To be a Jew in communist Hungary between 1948-1989 was to be a person carrying a stigma. Jewish identity was suppressed in public and in many cases in private. Since the demise of the communist regime Hungarian Jews have begun to proclaim their identity publicly. In short Jews are “coming out”. In this paper I describe the ways in which Jewish identity is expressed and I analyse the factors, both internal and external that have facilitated such expression.
related to being a HungarianJew: “[T]his results in his becoming honestly patriotic though having started out as a Jewish boy from Dunaszerdahely. No wonder that during his wandering in Persia, upon arriving in Persepolis he writes on the ancient ruins
: "The Position of Hungarian Jewry After the Liberation", in Hungarian-Jewish Studies, ed. Randolph L. Braham (New York: World Federation of HungarianJews, 1966), 240.
Neil Belton: The Good Listener. Helen Bamber; A Life
Christian churches both Catholic and Protestant experienced a renewal of their theology and a revival of their impact on society in the interwar period; and they could count on the continuous good will of the conservative Horthy regime. Convinced that the leading role of Jewish intellectuals in the 1918-1919 revolutionary upheaval resulted the near ruin of the traditional society and amidst the shock caused by the collapse of historical Hungary, some leading members of Protestant churches endorsed various forms of political anti-Semitism, including the acceptance of some type of curtailment of religious equality, which had once been acclaimed as a significant achievement of nineteenth-century Protestant liberalism. While maintaining their sympathy for the Horthy regime till the very last, the leaders of the churches opposed the persecution and deportation of Hungarian Jews, which began escalating after March 1944. This paper will discuss some of the possible contexts of the Reformed Church's public statements concerning the Holocaust after 1945 and will focus mainly on the writings and sermons of the leading figure of the Reformed Church Bishop László Ravasz (1882-1975).
This paper explores intersections of memory and cinematic representation in contemporary Hungarian film culture. Since the fall of the Berlin Wall in 1989, with the concomitant financial crisis in Hungarian cinema, a number of films have foregrounded questions of Jewish identity, a taboo subject on Hungarian screens after 1945 when nationalistic historiography supported an official government culture of denial with regard to responsibility for the deportation and extermination of some 550 000 Hungarian Jews. The production of relatively few narrative and documentary films on this subject, the essay suggests, is perhaps in part attributable to the fact that the Hungarian uprising of 1956 tended to eclipse the drama of Jewish deportation and genocide. The authors consider post-socialist filmmakers’ uses of the past in the context of the country’s current nationalistic climate, interrogating the impact of controversal films such as László Nemes’s Son of Saul (2015, Grand Prix, Cannes Film Festival ; Academy Award for best foreign film) within a Hungarian society still conflicted about its Holocaust trauma.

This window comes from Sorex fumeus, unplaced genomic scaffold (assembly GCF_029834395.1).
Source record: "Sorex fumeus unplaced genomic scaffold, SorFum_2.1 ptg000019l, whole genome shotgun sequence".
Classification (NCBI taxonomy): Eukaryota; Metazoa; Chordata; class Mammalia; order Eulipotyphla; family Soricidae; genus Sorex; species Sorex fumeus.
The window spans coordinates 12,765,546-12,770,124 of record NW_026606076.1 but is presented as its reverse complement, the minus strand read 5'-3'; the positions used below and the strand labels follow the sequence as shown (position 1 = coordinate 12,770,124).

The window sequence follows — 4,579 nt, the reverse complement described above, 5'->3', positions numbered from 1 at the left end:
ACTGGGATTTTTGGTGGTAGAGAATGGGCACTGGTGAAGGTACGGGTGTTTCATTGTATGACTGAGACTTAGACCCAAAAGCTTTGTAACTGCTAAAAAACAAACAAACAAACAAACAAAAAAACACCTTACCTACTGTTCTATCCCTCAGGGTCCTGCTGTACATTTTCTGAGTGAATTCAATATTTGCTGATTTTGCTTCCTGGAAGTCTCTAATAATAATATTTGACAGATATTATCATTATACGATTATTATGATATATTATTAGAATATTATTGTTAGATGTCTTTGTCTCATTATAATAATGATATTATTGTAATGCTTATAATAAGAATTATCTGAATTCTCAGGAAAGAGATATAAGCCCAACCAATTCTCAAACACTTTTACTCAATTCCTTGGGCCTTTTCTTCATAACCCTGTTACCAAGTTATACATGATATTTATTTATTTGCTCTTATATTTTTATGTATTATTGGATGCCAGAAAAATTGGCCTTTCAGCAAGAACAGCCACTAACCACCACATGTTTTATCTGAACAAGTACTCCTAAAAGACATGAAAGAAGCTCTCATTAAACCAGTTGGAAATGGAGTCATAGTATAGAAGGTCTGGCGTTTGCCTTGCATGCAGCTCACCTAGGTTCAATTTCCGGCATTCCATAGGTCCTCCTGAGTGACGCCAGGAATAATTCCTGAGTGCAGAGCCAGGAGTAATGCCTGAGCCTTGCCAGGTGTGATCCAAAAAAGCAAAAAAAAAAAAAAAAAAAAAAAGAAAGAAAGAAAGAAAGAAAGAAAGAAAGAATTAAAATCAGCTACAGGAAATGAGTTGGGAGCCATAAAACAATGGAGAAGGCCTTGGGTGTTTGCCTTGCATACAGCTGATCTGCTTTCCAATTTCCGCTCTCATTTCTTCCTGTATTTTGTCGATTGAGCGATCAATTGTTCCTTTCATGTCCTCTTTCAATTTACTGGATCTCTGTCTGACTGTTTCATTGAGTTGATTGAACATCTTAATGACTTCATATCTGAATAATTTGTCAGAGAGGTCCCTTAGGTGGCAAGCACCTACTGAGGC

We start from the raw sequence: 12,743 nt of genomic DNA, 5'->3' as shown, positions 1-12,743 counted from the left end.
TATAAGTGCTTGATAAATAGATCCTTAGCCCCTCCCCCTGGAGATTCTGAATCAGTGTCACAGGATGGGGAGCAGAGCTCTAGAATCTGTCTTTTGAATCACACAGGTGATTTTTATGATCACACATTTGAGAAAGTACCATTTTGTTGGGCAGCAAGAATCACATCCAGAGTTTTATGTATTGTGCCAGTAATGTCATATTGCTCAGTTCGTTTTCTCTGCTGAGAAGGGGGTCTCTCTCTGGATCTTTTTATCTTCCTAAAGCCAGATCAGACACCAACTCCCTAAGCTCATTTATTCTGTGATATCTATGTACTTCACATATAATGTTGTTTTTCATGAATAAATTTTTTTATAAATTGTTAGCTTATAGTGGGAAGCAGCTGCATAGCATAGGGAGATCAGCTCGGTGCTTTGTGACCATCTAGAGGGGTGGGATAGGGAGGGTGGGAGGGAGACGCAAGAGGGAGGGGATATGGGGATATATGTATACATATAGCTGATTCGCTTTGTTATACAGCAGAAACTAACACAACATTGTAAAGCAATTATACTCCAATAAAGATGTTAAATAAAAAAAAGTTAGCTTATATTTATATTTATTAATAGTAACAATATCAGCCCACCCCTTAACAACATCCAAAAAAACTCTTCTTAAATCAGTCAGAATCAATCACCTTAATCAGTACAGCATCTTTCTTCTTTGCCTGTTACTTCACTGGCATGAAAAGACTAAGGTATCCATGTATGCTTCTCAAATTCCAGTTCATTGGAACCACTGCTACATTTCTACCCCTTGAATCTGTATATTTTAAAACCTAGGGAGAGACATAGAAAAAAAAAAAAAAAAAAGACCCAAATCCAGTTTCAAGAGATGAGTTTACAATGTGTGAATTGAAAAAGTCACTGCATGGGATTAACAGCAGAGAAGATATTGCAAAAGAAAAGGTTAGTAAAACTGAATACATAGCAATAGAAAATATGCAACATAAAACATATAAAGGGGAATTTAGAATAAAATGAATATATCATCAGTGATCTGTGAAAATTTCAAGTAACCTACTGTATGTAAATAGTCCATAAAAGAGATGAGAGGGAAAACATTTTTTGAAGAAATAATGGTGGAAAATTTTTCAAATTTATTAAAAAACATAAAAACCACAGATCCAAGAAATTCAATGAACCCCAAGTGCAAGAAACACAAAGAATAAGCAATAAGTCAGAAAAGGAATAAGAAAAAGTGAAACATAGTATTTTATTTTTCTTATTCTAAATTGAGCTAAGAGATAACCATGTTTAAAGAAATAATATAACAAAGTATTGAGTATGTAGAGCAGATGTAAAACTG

Polgárosodás (Budapest: Atlantisz, 1993), 295-318. On the 1848/49 situation, Béla Bernstein: The 1848 Hungarian War of Independence and the Jews (Budapest, 1898) (Reprinted by Múlt és Jövő Kiadó in 1998); 1848-1849 in the Life of the HungarianJews, ed
Körner , Andräs 2013 Hogyan eltek? A magyar zsidok hetköznapi elete 1867-1940 [How Did They Live? Everyday Life of HungarianJews 1867-1940]. Budapest : Corvina .
Mars , Leonard 2003 Coming Out: Jewish Identity in Contemporary Hungary
befogadás és kirekesztés politikája [Hungarians-Jews-Nationalism. The politics of inclusion and exclusion]. Budapest: Új Mandátum.
Magyarok-Zsidók-Nacionalizmus. A befogadás és kirekesztés politikája
KÁNYÁDI, Sándor 1989
the Budapest Jewry, 1867–1941]. In Ferenc Lendvai L., Anikó Sohár and Pál Horváth (eds). 1990. Hét évtized a hazai zsidóság életében . [Seven decades in the lives of HungarianJews]. Budapest : MTA . 126 – 144
. “Igen migen, haf de fliegen,’ is a slightly mocking expression used for HungarianJews, translating roughly to “HungarianJews, go jump in the lake.’ (Source: IgenMigen Chef Restaurant Facebook Page). 5 http://lunch-box.co.il/product/going-paprikash-the-best-of-hungarian-jewish-cuisine .